For example, sweet potatoes are rich in 2 important antioxidants: beta-carotene and vitamin C - just one medium sweet potato provides more than 100% of the recommended daily intake of beta carotene, a phytonutrient that contributes to eye, skin, and immune system health. Whole grains like oatmeal and quinoa are rich in magnesium, and iron - 2 minerals that are crucial for many functions in the body and which many Canadians are deficient in. Milk products like Kefir are not only the best source of calcium, but also contain live probiotics which are essential for gut health and aid digestion.
So although there is nothing wrong with going keto (surely our bodies have evolved with the ability to go into ketosis for a reason), you have to understand which nutrients and phytochemicals you are compromising as a result of drastically limiting carbohydrates. This means doing keto the right way with the help of a dietitian, and possibly supplementing whatever is lacking in the diet.
Shouldn’t I avoid whole grains because of the “anti-nutrients” ?
There are some people who are worried about consuming whole grains due to the supposed “anti-nutrients” like phytates. Although phytates do theoretically bind to minerals like iron, zinc, and calcium, and potentially affect their absorption, there are no research papers suggesting whole grains cause mineral deficiencies in humans. The only exception to this are people who live in developing countries and consume a diet very high in specific grains and legumes. If you live in North America, chances are your diet is diverse enough to counteract the tiny amount of minerals that are bound and lost to phytates.
And guess what...dark leafy greens like spinach are also high in anti-nutrients called oxalates. Does this mean we should stop eating our greens? Absolutely not since these veggies are abundant in a whole host of nutrients including magnesium - a cofactor for over 300 different enzymes in the body and a mineral many of us aren’t getting enough as is.
Who benefits from eating a ton of carbs?
Carbohydrate needs vary from person to person, and even our own needs are going to vary from one day to the next. Requirements will depend on age, gender, activity level, genetics, and overall caloric needs. Since there’s no such thing as a magical combination of macros that is going to work for everyone, we often have to experiment with our diet to see what works best for our body type and goals.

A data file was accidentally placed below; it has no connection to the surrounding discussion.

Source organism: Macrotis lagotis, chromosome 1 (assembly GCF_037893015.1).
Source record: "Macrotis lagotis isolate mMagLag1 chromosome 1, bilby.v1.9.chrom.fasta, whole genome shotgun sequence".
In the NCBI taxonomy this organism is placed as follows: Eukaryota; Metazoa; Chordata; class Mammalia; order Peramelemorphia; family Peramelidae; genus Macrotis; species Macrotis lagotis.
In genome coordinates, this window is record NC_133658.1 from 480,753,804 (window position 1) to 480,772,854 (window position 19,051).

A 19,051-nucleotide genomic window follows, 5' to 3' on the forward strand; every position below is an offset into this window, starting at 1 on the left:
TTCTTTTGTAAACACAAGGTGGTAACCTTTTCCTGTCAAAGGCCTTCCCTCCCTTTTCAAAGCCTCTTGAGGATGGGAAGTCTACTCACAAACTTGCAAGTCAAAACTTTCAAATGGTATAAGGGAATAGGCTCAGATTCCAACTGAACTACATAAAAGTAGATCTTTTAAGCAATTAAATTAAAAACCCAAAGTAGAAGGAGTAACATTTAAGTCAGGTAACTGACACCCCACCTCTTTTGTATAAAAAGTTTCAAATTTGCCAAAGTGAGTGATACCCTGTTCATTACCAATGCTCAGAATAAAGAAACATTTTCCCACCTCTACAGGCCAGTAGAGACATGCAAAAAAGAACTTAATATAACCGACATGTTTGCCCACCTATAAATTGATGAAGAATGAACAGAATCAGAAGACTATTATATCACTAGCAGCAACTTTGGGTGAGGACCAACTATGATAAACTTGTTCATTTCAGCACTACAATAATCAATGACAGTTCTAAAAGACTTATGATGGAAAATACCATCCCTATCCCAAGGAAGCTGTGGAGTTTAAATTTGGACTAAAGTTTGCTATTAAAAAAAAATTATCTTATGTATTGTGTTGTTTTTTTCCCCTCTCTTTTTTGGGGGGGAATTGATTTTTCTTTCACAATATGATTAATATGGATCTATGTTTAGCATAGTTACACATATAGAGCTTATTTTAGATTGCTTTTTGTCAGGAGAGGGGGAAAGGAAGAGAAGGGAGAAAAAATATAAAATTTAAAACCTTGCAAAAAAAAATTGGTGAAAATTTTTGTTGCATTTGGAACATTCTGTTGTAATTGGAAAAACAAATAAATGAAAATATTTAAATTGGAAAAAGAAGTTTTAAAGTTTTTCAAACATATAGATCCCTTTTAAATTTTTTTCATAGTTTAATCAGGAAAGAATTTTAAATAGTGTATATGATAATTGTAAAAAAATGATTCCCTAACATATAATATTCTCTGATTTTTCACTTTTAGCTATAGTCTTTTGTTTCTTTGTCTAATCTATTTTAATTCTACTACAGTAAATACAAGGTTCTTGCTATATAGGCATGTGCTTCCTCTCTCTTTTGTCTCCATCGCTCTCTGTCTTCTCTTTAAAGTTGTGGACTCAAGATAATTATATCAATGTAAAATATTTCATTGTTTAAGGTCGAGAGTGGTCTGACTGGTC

As a general statement, anaerobic moderate to high intensity activity is powered by carbohydrates. We store the sugar we eat in our muscle as glycogen, and this is the most efficient fuel source when we engage in activities like weight lifting, crossfit, or high intensity endurance sports. So yes, these individuals will have a much greater reliance on carbs than a person who is sedentary. What happens if this individual is not getting enough carbs from their diet? As the duration of the high intensity workout increases, the body may start to oxidize protein instead and muscle tissue may be compromised as a result. Obviously this is not desirable since muscle mass is key for boosting metabolism!
Is a low carb diet superior for weight management?
Low carb diet proponents will often tell you that this is a superior method for weight loss. There are 2 issues with this statement: 1) Every gram of carb stored in your body as glycogen holds about 2-3 grams of water. So the rapid weight loss that occurs on diets like keto is usually water weight, and not actually fat loss. 2) Low carb diets are not always sustainable for individuals in the long run, and may lead to weight cycling in certain individuals.
Johnston and colleagues (2006) conducted a randomized control trial involving 20 obese individuals who were randomly assigned to either the ketogenic group (diet was 60% fat, 5% carbohydrate, and 35% protein) OR the non-ketogenic group (diet was 30% fat, 40% carbohydrate, 30% protein). The researchers did a good job mitigating any potential confounding variables - they made sure total protein and calories were equal in both groups, prepared the meals themselves, and instructed the participants in both groups to refrain from any physical activity.
After 6 weeks, there was no significant difference in weight or body fat reduction between the groups.
Since we can't make any inferences based on one study alone, let's take a look the results of a meta-analysis by Naude and colleagues, which pooled together data from 19 different studies and 3209 participants.
The authors concluded that"there is probably little or no difference in changes in weight and cardiovascular and diabetes risk factors with low carbohydrate weight loss diets compared to isoenergetic balanced weight loss diets."
Remember, it's possible to lose weight on both a low carb and a high carb diet, so long as there is a calorie deficit. Some people like keto because of the appetite suppressing effect this diet has and the preference for strict parameters. For others, a less extreme diet with higher protein and moderate fat/carbs is the easiest way to achieve a deficit and maintain their weight in the long run.
We need to stop blaming carbohydrates for the world's problems and let go of these rigid ideas we have around food. We are constantly evolving which means our diets may change at various stages of our lives. I am not advocating for Wonder Bread or sugary cereals, but I do encourage my clients to seek out the right types of carbs such as fruits, sweet potatoes, and sprouted whole grains. Unless you have a medical condition such as type 2 diabetes, there is really no reason to cut out these foods from your diet, especially if you are someone who leads an active lifestyle.
Lisa Makeeva RD MAN